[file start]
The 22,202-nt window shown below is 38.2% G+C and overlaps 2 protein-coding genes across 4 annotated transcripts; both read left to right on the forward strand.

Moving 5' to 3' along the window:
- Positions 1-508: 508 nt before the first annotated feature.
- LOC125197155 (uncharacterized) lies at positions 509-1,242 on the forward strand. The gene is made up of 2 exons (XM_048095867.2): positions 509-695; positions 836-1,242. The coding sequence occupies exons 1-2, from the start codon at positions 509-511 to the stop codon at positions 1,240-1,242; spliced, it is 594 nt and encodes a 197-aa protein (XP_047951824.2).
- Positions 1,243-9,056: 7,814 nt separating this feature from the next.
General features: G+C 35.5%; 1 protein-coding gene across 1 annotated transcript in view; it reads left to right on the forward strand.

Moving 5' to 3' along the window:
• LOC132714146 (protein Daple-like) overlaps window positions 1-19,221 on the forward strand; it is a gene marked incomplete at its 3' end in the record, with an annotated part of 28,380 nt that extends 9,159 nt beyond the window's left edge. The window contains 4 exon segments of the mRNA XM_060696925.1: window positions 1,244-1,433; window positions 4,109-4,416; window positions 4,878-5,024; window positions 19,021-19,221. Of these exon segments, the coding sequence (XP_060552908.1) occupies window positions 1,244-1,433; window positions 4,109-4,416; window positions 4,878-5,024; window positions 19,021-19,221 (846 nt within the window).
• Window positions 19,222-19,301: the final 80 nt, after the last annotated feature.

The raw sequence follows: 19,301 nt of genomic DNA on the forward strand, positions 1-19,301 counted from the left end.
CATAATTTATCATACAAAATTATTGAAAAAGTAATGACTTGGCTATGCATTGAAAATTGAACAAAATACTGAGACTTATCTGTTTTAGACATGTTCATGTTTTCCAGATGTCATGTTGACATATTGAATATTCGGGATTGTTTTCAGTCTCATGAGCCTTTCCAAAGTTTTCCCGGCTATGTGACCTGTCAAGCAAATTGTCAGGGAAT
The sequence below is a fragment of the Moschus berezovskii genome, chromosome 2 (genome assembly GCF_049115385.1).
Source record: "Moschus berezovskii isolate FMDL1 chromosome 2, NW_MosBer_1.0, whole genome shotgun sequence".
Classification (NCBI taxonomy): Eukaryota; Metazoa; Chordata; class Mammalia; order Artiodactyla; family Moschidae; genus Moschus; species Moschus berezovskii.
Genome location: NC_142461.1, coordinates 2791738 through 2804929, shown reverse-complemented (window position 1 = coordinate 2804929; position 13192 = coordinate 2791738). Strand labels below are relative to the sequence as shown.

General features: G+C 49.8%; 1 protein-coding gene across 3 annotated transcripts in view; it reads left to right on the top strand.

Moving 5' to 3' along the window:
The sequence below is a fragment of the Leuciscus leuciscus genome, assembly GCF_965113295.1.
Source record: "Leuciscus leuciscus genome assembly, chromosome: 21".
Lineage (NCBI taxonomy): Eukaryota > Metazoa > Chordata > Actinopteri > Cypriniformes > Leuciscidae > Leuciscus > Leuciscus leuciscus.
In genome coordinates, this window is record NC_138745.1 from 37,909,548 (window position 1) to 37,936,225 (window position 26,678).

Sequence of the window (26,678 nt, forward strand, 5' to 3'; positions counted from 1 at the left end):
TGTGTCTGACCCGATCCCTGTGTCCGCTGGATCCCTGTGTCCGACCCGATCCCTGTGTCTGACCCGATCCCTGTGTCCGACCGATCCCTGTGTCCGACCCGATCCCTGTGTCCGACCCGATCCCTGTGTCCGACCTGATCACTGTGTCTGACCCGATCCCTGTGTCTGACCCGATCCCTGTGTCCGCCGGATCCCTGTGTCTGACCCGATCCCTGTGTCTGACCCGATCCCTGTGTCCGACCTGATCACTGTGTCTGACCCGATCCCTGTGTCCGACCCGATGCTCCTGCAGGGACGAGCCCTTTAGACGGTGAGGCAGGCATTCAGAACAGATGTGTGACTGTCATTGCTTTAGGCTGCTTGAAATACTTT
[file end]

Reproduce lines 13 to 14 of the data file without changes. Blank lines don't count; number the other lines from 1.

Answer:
Source record: "Moschus berezovskii isolate FMDL1 chromosome 2, NW_MosBer_1.0, whole genome shotgun sequence".
Classification (NCBI taxonomy): Eukaryota; Metazoa; Chordata; class Mammalia; order Artiodactyla; family Moschidae; genus Moschus; species Moschus berezovskii.